In his latest exlusive update, NHS flu resilience director Ian Dalton explains the details of the national vaccination programme
What should NHS Staff be focusing their efforts on?
On 14 September I was delighted to be able to confirm that negotiations with the BMA General Practitioners Committee (GPC) to agree how the swine flu vaccine will be delivered had concluded. We are still waiting for the European Medicines Agency (EMEA) to license the vaccines which will confirm the timings of the delivery but the key features of the agreement between the Department and GPC are:
- It applies only to the 9.5 million people identified as being in the at risk groups,
- A fee of £5.25 per dose of vaccination given,
Vaccination has always been an important element of our resilience strategy. Delivering an effective vaccination programme will help us to save lives.
In addition, and in recognition of the additional workload practices will undertake to deliver this vaccination programme, and to incentivise practices to achieve the highest possible uptake of the vaccination for those most at risk patients, the Department has also agreed that there should be:
- No change to the Quality and Outcomes Framework (QOF) during 2010-11. Recommendations for changes made by NICE will be on hold for one year, with the aim of implementation from 201//12,
- Reduction in the thresholds for the QOF patient experience indicators in 2009-10 if practices achieve high uptake of swine flu vaccination,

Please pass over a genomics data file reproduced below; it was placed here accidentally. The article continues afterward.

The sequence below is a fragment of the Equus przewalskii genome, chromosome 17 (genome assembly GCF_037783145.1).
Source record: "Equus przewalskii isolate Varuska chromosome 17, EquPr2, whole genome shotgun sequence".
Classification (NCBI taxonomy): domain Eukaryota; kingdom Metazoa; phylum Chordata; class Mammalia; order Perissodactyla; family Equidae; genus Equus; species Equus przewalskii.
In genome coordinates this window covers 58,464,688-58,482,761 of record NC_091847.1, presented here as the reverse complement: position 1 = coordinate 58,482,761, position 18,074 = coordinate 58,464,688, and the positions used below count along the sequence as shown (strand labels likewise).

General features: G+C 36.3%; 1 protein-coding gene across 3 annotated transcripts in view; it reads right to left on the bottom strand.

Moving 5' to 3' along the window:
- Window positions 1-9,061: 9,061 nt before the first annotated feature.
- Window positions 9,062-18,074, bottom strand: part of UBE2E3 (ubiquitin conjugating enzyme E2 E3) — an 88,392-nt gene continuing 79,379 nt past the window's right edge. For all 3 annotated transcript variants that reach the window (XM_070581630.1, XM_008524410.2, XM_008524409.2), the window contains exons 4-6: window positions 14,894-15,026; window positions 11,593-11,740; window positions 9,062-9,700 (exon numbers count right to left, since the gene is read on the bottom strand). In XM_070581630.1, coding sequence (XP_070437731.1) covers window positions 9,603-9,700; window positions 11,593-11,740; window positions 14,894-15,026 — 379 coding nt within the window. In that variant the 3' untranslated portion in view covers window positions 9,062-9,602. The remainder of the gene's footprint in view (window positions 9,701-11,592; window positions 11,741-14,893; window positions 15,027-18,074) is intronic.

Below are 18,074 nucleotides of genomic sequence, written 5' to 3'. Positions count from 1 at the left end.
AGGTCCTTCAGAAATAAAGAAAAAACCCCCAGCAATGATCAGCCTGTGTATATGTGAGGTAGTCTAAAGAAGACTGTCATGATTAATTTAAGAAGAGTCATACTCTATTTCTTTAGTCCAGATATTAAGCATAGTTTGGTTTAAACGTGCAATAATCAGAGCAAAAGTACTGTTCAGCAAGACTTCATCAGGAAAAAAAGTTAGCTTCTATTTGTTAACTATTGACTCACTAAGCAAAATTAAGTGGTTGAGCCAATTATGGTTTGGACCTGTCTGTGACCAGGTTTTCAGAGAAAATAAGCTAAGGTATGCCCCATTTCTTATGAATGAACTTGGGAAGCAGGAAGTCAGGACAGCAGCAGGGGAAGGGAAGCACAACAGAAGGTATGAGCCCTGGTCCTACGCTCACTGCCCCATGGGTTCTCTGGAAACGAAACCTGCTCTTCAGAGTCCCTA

- A six-week extension for practices to deliver (non swine flu) childhood vaccinations covering the third quarter of 2009-10. i.e. the third quarter vaccination period will be extended to mid-February instead of the usual end-December date.
This agreement puts us in the best possible position to deliver the swine flu vaccination as it builds on an established model of vaccination delivery, and draws on the experience and expertise of the GP community.
While levels of swine flu remain low there has been a very slight increase reported by the HPA in the last week. This reinforces our current position that we must prepare for a possible surge in cases in the autumn or winter that could affect large numbers of people and potentially put major strain on the NHS.
The next steps
In terms of next steps, the Department will shortly issue detailed guidance that will make clear supply and distribution mechanisms, clinical administration and uptake reporting/ data collection. In the meantime, I am asking all NHS organisations to begin the following work:
- PCTs must develop plans to identify, communicate with and vaccinate patients in the at risk groups, including those not registered with a GP practice.
- All NHS organisations must develop plans to vaccinate eligible frontline staff. Vaccination against swine flu will reduce their risk of infection and of transmitting the virus to colleagues, patients and relatives. These plans need to make access to the vaccine as easy as possible. Any perceived barriers to vaccination must be considered and removed.
- All NHS boards have a responsibility to maximise staff participation in the vaccination programme. I expect every organisation to have a plan for ensuring as many frontline staff as possible take up the offer of early vaccination. We all know that uptake of the seasonal flu vaccine amongst NHS staff is traditionally low. It is an NHS Board responsibility that we do not find ourselves in this position with the swine flu vaccine.
I am expecting every chief executive, medical and nursing director to take a visible leadership role across their organisation to ensure their staff are as protected as possible against a potential second wave of the virus.
Progress to date
The HPA have reported that although overall levels still ramain low, the rates of flu-like illness and related activity have started to increase in England. The increase was mainly seen in school age children. Further details can be found on the HPA website and we will continue to monitor the situation closely.